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Ethan Allen Reports Net Sales Drop, Net Income Increase for Q2

The second quarter of fiscal 2022 delivered a mixed bag for home furnishings stalwart Ethan Allen. The company reported a 2.4 percent drop in consolidated net sales but a 15.5 percent increase in net income for the quarter, which ended on Dec. 31, 2022.

Consolidated net sales came in at $203.2 million, down from $208.1 million during the same quarter in 2021. However, that number marked a 3 percent increase over the same period in pre-pandemic 2019.

“Our consolidated net sales of $203.2 million were helped by strong backlog pricing actions taking and the positive effects of product mix, partially offset by lower unit volumes,” said Matt McNulty, chief financial officer, Ethan Allen. “The prior year second quarter was one of the largest historical second quarters for net sales, which led to a difficult comparison.”

Ethan Allen ended the quarter with a wholesale backlog of $78.5 million, down 36 percent from 2021, and the home furnishings company was able to reduce the number of weeks of backlog, bringing it to a more current status. That said, the retailer’s backlog level remains 57 percent higher than pre-pandemic levels.

Wholesale written orders dropped 20.2 percent from 2021 and 18.6 percent from the second quarter of fiscal 2019. Retail orders were down 16.3 percent from the year before, but only dropped by 1.5 percent.

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“We had expected this percentage of retail sales to consolidated sales to moderate towards normalized levels and this began to take shape in Q2,” McNulty said. “Retail sales were 84.5 percent of consolidated sales, down from 86.3 percent last year, as we delivered out more of our wholesale order backlog.”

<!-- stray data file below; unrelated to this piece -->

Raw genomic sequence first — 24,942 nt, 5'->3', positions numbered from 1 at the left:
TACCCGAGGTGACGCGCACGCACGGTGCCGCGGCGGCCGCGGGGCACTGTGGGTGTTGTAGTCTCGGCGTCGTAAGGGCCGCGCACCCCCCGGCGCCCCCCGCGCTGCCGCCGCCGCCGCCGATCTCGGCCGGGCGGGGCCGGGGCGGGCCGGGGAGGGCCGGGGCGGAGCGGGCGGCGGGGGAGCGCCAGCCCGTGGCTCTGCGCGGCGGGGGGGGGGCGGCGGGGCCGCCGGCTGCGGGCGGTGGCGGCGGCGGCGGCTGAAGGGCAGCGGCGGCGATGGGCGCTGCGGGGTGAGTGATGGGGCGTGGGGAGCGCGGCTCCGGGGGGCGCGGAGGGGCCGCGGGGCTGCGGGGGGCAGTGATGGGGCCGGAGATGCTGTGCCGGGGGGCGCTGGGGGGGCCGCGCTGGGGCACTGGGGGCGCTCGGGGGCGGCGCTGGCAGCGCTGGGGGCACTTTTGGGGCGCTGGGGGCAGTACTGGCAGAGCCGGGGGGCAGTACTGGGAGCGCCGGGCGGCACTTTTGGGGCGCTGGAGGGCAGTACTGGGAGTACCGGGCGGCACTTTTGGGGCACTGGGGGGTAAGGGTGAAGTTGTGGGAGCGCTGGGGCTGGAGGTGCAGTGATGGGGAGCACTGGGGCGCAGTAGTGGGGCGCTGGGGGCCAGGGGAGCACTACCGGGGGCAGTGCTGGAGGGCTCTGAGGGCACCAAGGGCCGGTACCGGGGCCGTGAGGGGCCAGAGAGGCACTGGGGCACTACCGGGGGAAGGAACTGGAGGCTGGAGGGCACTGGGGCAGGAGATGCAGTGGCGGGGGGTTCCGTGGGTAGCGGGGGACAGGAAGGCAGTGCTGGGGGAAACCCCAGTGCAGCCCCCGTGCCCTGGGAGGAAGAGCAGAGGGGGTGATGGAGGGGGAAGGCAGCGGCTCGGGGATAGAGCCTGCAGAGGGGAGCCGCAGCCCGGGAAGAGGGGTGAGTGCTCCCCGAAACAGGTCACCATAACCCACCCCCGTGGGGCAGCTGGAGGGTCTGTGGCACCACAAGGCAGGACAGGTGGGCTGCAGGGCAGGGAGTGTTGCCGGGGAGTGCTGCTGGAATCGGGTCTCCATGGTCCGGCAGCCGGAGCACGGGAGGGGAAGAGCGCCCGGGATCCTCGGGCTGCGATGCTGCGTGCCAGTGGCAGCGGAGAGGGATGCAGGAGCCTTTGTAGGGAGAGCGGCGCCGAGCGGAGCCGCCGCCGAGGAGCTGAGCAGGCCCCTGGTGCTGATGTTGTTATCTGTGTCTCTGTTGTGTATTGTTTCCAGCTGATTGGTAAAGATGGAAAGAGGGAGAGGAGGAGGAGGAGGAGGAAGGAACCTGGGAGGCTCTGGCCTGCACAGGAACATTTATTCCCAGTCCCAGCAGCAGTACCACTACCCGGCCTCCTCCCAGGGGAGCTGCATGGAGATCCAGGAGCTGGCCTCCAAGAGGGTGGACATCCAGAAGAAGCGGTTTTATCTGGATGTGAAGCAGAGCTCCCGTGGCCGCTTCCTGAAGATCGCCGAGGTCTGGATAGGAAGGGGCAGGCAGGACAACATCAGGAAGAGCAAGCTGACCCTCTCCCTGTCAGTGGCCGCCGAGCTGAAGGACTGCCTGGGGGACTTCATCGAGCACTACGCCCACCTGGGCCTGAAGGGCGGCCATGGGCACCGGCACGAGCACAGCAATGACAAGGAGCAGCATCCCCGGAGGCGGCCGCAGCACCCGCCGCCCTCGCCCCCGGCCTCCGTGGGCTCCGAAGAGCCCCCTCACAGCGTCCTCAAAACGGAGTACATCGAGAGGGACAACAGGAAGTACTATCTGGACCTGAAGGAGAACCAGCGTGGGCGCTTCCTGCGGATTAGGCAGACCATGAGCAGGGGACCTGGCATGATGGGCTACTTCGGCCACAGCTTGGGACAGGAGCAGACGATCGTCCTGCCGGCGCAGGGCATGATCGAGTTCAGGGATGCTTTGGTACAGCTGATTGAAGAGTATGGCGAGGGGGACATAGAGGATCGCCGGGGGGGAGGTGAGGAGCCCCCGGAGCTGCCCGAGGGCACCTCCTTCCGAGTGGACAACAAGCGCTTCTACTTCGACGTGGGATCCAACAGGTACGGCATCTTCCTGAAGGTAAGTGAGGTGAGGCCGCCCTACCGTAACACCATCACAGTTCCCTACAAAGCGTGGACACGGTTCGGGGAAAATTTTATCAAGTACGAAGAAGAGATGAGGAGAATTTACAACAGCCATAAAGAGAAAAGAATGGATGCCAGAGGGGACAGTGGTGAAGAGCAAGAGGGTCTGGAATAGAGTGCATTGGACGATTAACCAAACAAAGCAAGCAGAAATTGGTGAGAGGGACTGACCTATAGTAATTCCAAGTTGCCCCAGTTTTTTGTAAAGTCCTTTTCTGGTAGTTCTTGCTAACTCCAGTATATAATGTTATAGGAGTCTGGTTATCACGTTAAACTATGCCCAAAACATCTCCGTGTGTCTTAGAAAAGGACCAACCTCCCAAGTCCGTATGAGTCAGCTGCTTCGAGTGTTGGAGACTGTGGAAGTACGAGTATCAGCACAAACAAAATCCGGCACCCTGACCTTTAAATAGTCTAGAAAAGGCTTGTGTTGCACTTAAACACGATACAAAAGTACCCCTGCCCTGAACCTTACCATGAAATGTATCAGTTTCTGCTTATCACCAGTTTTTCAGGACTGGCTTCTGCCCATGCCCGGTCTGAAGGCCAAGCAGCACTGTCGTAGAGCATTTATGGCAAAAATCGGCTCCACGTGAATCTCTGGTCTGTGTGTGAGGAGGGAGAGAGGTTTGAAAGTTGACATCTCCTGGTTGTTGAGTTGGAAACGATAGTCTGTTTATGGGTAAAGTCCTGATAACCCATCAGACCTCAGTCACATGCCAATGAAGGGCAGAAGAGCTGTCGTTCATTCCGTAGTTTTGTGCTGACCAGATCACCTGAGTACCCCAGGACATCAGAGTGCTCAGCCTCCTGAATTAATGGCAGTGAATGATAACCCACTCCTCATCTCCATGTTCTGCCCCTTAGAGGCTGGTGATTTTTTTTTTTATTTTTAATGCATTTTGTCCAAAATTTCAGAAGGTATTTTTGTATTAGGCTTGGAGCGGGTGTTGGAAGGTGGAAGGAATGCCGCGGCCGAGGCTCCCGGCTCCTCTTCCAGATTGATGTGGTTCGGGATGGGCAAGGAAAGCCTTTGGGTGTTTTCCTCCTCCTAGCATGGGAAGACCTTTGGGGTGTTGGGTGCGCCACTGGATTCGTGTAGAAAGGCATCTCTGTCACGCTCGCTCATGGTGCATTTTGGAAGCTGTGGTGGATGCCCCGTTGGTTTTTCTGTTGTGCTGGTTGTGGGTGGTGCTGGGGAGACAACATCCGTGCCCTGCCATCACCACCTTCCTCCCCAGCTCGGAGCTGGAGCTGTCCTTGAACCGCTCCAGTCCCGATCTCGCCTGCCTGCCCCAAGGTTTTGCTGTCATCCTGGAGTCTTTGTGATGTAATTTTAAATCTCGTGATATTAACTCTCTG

Ethan Allen’s consolidated gross margin grew 220 basis points to 61 percent, which McNulty attributed to product pricing, product mix, disciplined promotional activity and lower inbound freight costs.

The company’s adjusted operating margin increased to 18.1 percent from 15.7 percent in 2021, due to “wholesale gross margin improvement and maintaining a disciplined approach to cost savings and expense control, partially offset by lower net sales and high retail delivery costs,” according to McNulty.

Ethan Allen’s SG&A expenses decreased from 43.1 percent of net sales in 2021 to 42.9 percent in fiscal 2022. Adjusted diluted earnings per share was up 15.8 percent to $1.10 due to improved gross margins and a reduced expense base.

Looking at liquidity and capital, as of Dec. 31, the company had cash and investments of $140.4 million with no outstanding debt. Ethan Allen also generated $2.5 million in cash from operating activities during the quarter, bringing its total up to $40.9 million during the first half of 2023, an increase from $22.7 million in the prior year period, due to higher net income and an improvement in working capital.

Capital expenditures were $5.3 million for the quarter and included investments in various areas within manufacturing, technology and retail.

CEO’s take: Ethan Allen CEO Farooq Kathwari was pleased with the results, and said that the company would resume significant product introductions over the coming six months after scaling back intros over the past three years.

Kathwari also pointed to the company’s supply chain as a source of strength for future growth.

“Our supply side is stronger,” he said. “About 75 percent of our products are made in our North American workshops and about 75 percent made custom on receipt of orders. Our production capacity in North America has been increased with two very important factors: first, addition of qualified workforce and continued investments in technology. We are in a good position to service our clients.”

Kathwari also pointed to streamlining efforts in production that have paid off.

“We used to have 30 manufacturing plants,” he said. “Now we have Vermont, North Carolina, Mexico and Honduras, and that is producing twice as much the 30 did in North America. Similarly our logistics—we used to have 10 major national distribution centers, now we have two. So we have done a lot of work in terms of becoming more efficient.”